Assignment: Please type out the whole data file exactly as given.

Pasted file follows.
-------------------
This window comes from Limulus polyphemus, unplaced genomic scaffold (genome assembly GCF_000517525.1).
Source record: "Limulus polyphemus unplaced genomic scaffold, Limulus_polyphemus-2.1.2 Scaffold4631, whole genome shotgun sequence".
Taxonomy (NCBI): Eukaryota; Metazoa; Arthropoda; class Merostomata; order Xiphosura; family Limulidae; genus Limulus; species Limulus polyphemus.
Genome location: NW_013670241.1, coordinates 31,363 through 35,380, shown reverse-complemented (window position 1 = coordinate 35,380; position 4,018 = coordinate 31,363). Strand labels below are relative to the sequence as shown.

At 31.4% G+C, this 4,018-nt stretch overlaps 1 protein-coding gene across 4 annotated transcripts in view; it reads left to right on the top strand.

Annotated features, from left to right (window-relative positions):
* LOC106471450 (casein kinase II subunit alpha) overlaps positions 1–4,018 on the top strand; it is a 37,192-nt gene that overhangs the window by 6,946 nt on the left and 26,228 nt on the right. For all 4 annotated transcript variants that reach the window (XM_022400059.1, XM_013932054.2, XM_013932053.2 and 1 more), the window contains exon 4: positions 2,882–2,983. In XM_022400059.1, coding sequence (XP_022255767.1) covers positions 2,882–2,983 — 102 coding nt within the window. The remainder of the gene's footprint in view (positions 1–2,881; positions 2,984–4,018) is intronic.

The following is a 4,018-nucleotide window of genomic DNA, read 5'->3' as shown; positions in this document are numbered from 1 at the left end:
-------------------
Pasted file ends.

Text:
This window comes from Limulus polyphemus, unplaced genomic scaffold (genome assembly GCF_000517525.1).
Source record: "Limulus polyphemus unplaced genomic scaffold, Limulus_polyphemus-2.1.2 Scaffold4631, whole genome shotgun sequence".
Taxonomy (NCBI): Eukaryota; Metazoa; Arthropoda; class Merostomata; order Xiphosura; family Limulidae; genus Limulus; species Limulus polyphemus.
Genome location: NW_013670241.1, coordinates 31,363 through 35,380, shown reverse-complemented (window position 1 = coordinate 35,380; position 4,018 = coordinate 31,363). Strand labels below are relative to the sequence as shown.

At 31.4% G+C, this 4,018-nt stretch overlaps 1 protein-coding gene across 4 annotated transcripts in view; it reads left to right on the top strand.

Annotated features, from left to right (window-relative positions):
* LOC106471450 (casein kinase II subunit alpha) overlaps positions 1–4,018 on the top strand; it is a 37,192-nt gene that overhangs the window by 6,946 nt on the left and 26,228 nt on the right. For all 4 annotated transcript variants that reach the window (XM_022400059.1, XM_013932054.2, XM_013932053.2 and 1 more), the window contains exon 4: positions 2,882–2,983. In XM_022400059.1, coding sequence (XP_022255767.1) covers positions 2,882–2,983 — 102 coding nt within the window. The remainder of the gene's footprint in view (positions 1–2,881; positions 2,984–4,018) is intronic.

The following is a 4,018-nucleotide window of genomic DNA, read 5'->3' as shown; positions in this document are numbered from 1 at the left end: